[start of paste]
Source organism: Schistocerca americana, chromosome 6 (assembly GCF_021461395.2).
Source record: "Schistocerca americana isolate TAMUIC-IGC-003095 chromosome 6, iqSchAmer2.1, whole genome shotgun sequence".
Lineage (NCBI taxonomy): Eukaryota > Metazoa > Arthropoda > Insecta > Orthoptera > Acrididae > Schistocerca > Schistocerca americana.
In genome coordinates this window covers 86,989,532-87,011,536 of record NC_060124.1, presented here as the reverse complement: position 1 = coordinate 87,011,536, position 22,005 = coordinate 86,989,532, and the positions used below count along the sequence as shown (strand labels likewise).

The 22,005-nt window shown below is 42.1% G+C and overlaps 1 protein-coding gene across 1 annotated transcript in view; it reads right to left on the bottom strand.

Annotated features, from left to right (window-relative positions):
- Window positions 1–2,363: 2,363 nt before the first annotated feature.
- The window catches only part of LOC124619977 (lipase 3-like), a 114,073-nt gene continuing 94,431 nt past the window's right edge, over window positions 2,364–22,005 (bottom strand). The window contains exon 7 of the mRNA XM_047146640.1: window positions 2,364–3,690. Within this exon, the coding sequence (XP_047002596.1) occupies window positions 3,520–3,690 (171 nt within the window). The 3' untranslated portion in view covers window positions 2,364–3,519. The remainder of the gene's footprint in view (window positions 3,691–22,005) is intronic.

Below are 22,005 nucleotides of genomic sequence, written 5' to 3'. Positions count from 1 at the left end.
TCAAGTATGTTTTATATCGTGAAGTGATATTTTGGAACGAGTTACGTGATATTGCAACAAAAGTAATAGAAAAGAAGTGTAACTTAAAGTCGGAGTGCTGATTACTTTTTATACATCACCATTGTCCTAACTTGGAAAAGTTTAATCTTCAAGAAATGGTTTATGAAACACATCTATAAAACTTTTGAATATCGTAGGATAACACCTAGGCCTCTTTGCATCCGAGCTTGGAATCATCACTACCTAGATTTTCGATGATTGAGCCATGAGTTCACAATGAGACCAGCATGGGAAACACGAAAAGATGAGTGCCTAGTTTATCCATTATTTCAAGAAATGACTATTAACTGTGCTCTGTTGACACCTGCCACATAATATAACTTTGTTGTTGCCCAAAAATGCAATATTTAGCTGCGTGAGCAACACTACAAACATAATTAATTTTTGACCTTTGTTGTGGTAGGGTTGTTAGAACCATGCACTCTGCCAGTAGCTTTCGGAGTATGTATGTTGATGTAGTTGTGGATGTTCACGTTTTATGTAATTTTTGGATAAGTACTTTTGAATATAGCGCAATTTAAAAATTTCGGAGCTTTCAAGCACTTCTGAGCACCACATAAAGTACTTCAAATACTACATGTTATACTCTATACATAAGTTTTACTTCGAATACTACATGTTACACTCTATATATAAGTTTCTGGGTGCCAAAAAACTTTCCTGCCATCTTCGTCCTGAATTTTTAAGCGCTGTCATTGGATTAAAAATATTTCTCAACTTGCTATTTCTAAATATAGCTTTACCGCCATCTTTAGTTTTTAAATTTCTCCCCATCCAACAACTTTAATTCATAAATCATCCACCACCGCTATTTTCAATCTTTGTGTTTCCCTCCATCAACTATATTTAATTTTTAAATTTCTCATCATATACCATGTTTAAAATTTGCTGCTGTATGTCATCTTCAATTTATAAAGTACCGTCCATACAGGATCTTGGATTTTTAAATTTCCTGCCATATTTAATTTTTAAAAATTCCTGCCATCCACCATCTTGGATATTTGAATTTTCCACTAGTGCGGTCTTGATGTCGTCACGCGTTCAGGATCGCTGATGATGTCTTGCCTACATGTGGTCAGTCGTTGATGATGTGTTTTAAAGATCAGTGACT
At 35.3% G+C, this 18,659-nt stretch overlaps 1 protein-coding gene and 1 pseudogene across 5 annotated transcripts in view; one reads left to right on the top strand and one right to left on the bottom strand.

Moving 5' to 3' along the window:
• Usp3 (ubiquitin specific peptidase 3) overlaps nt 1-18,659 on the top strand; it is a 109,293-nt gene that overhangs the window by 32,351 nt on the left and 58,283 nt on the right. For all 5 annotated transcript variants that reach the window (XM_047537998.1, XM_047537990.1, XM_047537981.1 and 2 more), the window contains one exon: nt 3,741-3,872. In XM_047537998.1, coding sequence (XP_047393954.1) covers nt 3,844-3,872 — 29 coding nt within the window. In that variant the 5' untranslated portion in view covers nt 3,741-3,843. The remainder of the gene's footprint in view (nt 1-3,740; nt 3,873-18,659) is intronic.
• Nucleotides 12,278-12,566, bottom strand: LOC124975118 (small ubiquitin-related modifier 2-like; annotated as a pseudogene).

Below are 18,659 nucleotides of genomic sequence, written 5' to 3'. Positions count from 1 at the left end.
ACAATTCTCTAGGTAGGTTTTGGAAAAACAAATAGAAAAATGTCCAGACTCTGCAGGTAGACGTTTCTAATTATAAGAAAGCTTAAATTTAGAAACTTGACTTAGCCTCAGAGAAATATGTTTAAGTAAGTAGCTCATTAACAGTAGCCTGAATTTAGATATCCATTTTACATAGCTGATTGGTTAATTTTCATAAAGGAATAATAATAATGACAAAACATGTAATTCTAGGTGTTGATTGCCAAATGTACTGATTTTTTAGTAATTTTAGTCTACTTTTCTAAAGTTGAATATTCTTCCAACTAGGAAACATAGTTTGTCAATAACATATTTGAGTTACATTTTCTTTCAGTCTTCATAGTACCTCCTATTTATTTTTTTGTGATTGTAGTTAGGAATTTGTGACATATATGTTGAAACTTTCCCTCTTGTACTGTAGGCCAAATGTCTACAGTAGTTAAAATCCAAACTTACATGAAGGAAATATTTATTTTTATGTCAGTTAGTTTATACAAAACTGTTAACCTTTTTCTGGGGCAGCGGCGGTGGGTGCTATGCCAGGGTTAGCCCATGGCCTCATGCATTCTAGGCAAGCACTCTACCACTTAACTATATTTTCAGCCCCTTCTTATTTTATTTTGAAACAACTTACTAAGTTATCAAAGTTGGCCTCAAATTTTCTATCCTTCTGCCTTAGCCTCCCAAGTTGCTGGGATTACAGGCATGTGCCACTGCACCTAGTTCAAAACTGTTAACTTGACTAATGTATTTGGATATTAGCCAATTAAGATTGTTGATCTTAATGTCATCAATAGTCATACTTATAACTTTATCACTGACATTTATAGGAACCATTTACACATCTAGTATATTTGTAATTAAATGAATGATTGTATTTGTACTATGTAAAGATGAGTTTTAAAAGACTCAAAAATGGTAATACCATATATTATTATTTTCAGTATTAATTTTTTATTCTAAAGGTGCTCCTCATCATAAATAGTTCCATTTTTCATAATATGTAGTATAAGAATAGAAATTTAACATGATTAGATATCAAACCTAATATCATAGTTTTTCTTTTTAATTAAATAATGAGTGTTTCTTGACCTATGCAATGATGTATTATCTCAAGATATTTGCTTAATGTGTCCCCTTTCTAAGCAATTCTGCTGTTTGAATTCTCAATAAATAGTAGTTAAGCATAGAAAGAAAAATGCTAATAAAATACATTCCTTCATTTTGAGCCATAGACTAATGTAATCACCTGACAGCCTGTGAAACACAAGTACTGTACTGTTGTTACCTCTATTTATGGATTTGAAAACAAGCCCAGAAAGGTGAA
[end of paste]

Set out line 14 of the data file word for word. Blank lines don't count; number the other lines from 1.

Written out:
• Nucleotides 12,278-12,566, bottom strand: LOC124975118 (small ubiquitin-related modifier 2-like; annotated as a pseudogene).